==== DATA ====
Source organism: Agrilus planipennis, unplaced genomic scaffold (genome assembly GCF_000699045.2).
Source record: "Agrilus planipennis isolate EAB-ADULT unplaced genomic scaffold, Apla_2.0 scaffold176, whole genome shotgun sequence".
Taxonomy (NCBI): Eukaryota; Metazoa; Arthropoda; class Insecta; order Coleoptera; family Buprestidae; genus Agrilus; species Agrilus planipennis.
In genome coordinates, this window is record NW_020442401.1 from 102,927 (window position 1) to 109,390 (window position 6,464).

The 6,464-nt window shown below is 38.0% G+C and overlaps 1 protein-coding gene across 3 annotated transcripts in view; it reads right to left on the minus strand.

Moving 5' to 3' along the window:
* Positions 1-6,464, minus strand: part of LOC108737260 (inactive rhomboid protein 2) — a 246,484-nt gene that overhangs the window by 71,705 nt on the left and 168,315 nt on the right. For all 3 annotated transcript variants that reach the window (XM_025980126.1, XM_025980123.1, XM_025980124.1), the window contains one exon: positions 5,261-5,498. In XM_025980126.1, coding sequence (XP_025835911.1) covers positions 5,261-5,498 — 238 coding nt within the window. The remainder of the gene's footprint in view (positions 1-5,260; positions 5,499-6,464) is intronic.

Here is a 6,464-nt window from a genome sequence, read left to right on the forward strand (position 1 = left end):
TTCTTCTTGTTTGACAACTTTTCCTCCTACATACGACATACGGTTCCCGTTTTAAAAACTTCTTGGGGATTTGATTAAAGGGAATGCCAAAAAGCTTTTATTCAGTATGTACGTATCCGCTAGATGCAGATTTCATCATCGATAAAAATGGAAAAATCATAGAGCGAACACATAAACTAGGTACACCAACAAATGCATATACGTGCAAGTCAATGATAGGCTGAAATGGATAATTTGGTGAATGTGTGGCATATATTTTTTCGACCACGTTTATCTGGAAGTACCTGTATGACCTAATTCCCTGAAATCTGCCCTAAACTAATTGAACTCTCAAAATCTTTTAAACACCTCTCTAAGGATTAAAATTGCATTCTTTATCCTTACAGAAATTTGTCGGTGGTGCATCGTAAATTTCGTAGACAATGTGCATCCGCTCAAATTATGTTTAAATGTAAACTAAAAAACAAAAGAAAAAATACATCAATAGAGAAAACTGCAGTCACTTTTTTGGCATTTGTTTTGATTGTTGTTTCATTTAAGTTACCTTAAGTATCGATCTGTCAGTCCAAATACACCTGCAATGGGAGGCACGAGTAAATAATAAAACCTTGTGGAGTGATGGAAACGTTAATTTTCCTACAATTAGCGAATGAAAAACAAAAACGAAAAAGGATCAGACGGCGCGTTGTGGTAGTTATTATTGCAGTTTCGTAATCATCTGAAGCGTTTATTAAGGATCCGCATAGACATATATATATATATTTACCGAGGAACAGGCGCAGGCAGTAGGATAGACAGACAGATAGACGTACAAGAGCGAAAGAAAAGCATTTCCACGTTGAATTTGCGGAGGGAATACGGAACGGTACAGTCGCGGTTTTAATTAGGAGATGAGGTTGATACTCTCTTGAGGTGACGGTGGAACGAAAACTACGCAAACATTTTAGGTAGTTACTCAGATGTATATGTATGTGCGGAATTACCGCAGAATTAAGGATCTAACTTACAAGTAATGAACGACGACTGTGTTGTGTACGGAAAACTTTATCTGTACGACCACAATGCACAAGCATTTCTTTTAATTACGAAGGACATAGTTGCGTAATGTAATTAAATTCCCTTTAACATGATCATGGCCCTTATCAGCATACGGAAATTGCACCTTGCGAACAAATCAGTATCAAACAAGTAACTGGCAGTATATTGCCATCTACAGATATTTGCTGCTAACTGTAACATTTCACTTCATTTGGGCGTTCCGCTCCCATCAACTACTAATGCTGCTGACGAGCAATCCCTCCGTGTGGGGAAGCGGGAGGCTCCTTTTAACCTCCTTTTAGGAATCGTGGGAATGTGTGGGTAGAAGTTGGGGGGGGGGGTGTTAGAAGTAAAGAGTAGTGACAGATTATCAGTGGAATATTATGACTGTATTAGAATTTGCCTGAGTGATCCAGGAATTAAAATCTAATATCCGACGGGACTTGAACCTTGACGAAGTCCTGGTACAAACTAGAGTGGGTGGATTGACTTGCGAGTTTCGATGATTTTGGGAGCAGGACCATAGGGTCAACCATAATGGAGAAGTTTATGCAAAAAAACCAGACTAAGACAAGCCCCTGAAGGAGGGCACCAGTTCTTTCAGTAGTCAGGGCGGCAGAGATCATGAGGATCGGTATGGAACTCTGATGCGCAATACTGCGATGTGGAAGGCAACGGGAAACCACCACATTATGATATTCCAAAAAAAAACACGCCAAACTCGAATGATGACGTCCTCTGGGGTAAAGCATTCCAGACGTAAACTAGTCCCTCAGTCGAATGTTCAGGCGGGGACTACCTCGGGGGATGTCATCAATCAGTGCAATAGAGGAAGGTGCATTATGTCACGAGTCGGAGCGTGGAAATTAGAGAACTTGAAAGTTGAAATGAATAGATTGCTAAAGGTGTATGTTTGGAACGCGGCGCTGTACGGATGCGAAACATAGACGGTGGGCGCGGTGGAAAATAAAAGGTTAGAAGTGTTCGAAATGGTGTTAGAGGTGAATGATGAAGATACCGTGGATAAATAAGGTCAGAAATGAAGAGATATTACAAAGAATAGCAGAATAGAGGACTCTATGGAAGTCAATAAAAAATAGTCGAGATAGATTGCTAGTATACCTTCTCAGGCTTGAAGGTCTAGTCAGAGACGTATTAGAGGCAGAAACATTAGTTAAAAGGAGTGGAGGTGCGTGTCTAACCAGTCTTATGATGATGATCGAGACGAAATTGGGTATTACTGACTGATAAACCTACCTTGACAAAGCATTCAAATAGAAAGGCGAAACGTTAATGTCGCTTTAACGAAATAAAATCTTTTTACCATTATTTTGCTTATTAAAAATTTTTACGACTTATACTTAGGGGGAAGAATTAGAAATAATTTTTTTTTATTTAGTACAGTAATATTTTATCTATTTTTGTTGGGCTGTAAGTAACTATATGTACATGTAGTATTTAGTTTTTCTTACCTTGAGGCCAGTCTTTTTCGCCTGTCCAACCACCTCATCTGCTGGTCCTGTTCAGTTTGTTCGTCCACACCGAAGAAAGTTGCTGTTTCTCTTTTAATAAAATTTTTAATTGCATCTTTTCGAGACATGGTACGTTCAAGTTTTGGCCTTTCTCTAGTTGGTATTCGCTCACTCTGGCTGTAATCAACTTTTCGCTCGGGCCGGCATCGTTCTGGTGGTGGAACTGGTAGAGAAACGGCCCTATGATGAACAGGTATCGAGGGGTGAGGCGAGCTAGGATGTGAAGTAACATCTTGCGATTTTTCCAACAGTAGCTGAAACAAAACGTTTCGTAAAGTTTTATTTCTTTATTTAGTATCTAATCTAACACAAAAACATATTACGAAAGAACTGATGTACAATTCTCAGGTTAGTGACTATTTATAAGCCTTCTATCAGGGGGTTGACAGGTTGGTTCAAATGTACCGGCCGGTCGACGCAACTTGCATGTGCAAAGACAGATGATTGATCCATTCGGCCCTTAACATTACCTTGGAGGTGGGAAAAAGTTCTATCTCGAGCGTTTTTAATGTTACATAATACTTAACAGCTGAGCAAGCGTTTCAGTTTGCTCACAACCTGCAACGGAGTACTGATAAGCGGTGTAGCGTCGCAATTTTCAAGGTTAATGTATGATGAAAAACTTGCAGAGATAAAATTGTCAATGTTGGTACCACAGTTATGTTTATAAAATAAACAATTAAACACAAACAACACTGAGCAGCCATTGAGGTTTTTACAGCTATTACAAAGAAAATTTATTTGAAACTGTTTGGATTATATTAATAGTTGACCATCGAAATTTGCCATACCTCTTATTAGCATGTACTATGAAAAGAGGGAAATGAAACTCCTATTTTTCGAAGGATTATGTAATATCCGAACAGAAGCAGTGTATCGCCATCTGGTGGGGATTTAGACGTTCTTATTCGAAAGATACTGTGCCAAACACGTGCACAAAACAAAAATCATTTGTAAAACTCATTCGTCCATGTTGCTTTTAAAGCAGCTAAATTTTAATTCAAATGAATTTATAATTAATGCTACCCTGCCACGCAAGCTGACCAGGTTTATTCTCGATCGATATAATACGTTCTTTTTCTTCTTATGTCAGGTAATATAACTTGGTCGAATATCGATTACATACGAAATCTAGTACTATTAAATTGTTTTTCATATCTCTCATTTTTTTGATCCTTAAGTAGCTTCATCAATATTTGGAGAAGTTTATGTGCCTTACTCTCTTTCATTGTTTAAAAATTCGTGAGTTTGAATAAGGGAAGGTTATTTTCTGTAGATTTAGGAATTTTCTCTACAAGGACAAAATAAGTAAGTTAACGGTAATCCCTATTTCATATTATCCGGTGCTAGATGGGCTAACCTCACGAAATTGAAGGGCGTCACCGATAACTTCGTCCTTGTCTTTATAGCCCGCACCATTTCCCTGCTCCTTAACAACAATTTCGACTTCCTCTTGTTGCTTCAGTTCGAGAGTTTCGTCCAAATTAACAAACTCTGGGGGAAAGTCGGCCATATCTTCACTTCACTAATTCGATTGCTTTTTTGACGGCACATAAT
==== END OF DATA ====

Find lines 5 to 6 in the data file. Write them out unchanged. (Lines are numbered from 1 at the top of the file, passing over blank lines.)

The 6,464-nt window shown below is 38.0% G+C and overlaps 1 protein-coding gene across 3 annotated transcripts in view; it reads right to left on the minus strand.

Moving 5' to 3' along the window: